Corporate Special Forces


The Multi-Company Executive Team

An international construction company and a major oil company entered into a contract to build a huge refinery involving several hundred million dollars. Early in the construction process, differences of opinion between key executives of both companies arose concerning the architect’s renderings and the installation of specialized chemical processing equipment that was not included in the bid.

These differences caused disputed adjustments and major delays in the interim payment schedule which eventually shut down all construction completely. Both companies accused the other of deliberate and illegal misconduct. This resulted in preparations by both companies for litigation that could incur staggering financial awards and punitive terms.

My company was contracted to explore the possibility of negotiating an agreement that would transform the potential for litigation into a workable action plan and re-engage the construction of the refinery. I interviewed the key stakeholders of both companies and a representative of the architectural firm to obtain the technical and interpersonal data that would be essential to creating a meaningful interaction.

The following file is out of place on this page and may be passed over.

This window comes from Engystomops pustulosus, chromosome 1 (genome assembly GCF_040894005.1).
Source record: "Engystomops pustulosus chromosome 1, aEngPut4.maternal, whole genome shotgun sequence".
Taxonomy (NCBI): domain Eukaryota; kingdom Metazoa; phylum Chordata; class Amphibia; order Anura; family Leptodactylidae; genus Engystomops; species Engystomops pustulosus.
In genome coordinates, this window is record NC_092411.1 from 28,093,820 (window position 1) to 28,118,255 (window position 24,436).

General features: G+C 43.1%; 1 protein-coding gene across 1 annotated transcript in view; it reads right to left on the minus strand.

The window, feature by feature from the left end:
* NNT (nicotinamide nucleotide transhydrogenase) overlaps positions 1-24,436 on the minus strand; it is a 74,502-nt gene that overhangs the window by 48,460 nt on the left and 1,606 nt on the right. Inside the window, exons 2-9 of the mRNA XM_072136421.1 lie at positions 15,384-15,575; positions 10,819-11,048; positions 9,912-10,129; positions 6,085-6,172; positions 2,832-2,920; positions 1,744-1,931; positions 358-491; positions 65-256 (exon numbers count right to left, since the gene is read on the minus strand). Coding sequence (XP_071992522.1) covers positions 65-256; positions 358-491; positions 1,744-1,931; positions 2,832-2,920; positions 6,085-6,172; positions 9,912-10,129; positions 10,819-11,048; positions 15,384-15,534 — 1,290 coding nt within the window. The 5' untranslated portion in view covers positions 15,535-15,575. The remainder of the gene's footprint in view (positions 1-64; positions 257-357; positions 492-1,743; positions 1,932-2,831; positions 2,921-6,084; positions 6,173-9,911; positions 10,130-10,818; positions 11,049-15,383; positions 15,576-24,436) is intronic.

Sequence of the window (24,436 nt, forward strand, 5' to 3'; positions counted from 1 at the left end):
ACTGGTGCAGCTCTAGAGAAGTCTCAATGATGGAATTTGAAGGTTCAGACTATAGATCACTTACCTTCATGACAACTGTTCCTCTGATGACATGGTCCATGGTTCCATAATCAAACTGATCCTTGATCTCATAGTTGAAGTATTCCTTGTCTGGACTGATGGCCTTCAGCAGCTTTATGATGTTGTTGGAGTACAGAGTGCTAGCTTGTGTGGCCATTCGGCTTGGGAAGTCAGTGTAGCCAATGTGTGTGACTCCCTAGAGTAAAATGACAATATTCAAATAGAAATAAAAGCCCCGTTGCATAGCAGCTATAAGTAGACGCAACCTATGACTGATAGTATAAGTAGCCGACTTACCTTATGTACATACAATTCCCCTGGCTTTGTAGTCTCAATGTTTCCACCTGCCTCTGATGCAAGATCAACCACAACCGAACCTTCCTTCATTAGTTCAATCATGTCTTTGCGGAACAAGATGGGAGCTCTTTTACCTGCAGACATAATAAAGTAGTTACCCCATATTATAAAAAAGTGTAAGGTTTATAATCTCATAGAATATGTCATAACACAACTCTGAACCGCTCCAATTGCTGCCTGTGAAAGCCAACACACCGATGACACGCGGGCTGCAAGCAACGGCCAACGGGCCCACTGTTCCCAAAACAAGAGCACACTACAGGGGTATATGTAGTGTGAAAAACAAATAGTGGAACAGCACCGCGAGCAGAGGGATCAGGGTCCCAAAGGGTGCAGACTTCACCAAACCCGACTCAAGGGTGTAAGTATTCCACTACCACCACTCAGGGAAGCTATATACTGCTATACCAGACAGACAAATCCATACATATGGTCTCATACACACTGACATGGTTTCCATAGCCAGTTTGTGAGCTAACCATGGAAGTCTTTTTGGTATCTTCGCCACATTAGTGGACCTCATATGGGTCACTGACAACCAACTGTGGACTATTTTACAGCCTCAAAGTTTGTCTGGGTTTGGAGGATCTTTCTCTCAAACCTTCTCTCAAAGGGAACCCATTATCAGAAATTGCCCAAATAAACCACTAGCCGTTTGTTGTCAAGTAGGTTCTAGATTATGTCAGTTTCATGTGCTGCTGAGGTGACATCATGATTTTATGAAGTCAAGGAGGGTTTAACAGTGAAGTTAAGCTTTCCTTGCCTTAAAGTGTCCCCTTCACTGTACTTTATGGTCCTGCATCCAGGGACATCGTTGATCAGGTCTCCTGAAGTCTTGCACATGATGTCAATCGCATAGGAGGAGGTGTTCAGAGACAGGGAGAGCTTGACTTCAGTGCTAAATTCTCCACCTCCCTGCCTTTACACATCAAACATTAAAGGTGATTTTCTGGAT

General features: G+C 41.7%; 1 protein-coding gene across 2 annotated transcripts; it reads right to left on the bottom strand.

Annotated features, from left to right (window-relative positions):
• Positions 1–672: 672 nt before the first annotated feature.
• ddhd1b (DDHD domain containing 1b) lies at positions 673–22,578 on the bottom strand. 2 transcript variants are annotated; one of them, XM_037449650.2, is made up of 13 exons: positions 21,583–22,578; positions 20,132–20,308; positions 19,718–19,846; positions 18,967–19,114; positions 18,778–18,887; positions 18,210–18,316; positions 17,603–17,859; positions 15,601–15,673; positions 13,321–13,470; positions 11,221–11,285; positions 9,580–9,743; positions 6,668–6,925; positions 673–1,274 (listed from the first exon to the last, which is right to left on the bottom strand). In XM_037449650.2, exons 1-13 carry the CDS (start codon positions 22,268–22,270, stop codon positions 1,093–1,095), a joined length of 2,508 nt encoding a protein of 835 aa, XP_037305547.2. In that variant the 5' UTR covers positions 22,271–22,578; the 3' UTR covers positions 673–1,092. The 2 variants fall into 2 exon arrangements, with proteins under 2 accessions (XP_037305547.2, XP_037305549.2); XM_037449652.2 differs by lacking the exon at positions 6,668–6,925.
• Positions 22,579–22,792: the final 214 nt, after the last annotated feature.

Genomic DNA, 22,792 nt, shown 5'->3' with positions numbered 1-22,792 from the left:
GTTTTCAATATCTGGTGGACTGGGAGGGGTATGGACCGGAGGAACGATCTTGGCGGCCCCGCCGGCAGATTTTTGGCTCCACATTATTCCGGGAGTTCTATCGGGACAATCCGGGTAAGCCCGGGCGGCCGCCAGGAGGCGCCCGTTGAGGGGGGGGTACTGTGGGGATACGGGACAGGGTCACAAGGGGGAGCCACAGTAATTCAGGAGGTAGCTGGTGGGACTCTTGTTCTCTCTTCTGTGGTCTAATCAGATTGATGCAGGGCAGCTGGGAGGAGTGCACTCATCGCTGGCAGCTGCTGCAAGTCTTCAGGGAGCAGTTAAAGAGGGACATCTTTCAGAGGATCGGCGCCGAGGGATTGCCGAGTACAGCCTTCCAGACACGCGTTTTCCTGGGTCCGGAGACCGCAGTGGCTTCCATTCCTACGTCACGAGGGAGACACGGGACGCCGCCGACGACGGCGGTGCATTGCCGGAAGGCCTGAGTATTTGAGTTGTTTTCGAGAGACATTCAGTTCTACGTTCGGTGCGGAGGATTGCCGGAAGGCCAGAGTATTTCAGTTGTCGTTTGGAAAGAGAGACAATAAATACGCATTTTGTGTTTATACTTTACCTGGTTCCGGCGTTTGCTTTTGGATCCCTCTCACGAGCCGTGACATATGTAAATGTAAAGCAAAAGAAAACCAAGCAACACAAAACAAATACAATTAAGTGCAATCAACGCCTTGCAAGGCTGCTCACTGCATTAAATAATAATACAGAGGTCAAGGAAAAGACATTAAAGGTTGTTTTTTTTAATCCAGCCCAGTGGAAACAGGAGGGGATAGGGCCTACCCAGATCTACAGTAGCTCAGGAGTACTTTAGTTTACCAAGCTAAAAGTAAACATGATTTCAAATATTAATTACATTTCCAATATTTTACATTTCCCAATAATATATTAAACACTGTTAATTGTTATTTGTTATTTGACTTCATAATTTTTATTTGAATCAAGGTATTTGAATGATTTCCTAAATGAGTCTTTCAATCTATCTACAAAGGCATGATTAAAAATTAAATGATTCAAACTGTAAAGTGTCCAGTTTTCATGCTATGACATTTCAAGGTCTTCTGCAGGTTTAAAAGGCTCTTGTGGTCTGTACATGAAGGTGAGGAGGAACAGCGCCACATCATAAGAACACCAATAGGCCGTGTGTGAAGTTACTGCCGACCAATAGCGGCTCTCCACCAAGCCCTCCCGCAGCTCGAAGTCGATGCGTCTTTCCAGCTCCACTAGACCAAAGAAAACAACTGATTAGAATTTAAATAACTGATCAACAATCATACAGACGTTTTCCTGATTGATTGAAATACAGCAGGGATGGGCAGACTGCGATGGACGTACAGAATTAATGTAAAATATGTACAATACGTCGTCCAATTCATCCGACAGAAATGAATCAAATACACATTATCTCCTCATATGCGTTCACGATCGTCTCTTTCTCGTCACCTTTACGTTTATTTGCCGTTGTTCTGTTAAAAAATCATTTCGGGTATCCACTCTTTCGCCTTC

I conducted a negotiation workshop that included five high-level executives from each company and two representatives from the architectural firm. I obtained agreement from each of the participating companies to allow me to structure the negotiation method and to require the participants to adhere to the rules of engagement that I would establish throughout the process.

I orchestrated a venting session on the first day in which the spokespersons for each of the three entities were allowed to express their frustration with the situation and to articulate their perception of the behavior of the other companies. The representatives of the other companies were required to listen in silence as each venting group took its turn in rotation. The listeners agreed not to argue, defend, or retaliate. This consumed half of the first day.

Then I gave each company an assignment to prepare for a similar encounter the next day, except the focus would shift from venting frustration with their perceived adversaries to accepting responsibility for finding a mutually workable solution. The first step in this solution-seeking process was for each company to acknowledge the ways in which its employees and executives had contributed to the misunderstandings and the problems. Each group had the remainder of the first day and three hours that evening to prepare the acknowledgements that they would present on the second day of the workshop. These statements were only to be about acknowledging their own culpability. There would be no blame, accusations, and/or indictments of the opposing companies in this exchange. Meaningful acknowledgements from each company was an inextricable requirement for continuing the negotiation workshop. Separate breakout conference rooms were provided so each group could develop the acknowledgements in private.